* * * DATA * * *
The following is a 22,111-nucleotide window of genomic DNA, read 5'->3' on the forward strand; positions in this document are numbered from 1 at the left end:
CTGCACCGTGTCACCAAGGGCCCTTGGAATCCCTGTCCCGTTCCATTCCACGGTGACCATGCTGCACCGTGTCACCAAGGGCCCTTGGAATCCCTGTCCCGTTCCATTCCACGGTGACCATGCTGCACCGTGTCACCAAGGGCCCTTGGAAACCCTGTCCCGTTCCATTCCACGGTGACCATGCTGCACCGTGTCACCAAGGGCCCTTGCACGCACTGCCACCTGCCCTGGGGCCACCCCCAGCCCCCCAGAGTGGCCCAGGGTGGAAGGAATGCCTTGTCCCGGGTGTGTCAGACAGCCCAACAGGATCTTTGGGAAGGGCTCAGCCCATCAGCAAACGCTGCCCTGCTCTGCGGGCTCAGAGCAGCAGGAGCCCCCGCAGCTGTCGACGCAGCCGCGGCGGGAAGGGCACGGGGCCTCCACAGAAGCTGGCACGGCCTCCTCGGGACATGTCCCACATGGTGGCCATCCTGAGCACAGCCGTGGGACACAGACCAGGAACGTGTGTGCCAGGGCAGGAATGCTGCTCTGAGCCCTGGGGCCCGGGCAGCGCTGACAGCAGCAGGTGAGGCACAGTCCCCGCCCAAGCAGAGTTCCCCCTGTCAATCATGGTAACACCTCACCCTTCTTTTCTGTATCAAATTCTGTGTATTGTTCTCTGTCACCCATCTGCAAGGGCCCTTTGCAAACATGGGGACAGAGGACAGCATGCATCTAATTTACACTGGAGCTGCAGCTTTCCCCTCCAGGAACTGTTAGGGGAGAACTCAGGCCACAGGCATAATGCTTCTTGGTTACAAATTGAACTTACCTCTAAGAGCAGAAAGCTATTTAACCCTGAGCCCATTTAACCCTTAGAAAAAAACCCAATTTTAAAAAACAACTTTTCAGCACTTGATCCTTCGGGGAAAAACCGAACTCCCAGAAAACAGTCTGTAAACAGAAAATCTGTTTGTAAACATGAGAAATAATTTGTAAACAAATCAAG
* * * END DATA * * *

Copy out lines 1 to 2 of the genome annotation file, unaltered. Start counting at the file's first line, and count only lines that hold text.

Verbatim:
The following is a 22,111-nucleotide window of genomic DNA, read 5'->3' on the forward strand; positions in this document are numbered from 1 at the left end:
CTGCACCGTGTCACCAAGGGCCCTTGGAATCCCTGTCCCGTTCCATTCCACGGTGACCATGCTGCACCGTGTCACCAAGGGCCCTTGGAATCCCTGTCCCGTTCCATTCCACGGTGACCATGCTGCACCGTGTCACCAAGGGCCCTTGGAAACCCTGTCCCGTTCCATTCCACGGTGACCATGCTGCACCGTGTCACCAAGGGCCCTTGCACGCACTGCCACCTGCCCTGGGGCCACCCCCAGCCCCCCAGAGTGGCCCAGGGTGGAAGGAATGCCTTGTCCCGGGTGTGTCAGACAGCCCAACAGGATCTTTGGGAAGGGCTCAGCCCATCAGCAAACGCTGCCCTGCTCTGCGGGCTCAGAGCAGCAGGAGCCCCCGCAGCTGTCGACGCAGCCGCGGCGGGAAGGGCACGGGGCCTCCACAGAAGCTGGCACGGCCTCCTCGGGACATGTCCCACATGGTGGCCATCCTGAGCACAGCCGTGGGACACAGACCAGGAACGTGTGTGCCAGGGCAGGAATGCTGCTCTGAGCCCTGGGGCCCGGGCAGCGCTGACAGCAGCAGGTGAGGCACAGTCCCCGCCCAAGCAGAGTTCCCCCTGTCAATCATGGTAACACCTCACCCTTCTTTTCTGTATCAAATTCTGTGTATTGTTCTCTGTCACCCATCTGCAAGGGCCCTTTGCAAACATGGGGACAGAGGACAGCATGCATCTAATTTACACTGGAGCTGCAGCTTTCCCCTCCAGGAACTGTTAGGGGAGAACTCAGGCCACAGGCATAATGCTTCTTGGTTACAAATTGAACTTACCTCTAAGAGCAGAAAGCTATTTAACCCTGAGCCCATTTAACCCTTAGAAAAAAACCCAATTTTAAAAAACAACTTTTCAGCACTTGATCCTTCGGGGAAAAACCGAACTCCCAGAAAACAGTCTGTAAACAGAAAATCTGTTTGTAAACATGAGAAATAATTTGTAAACAAATCAAG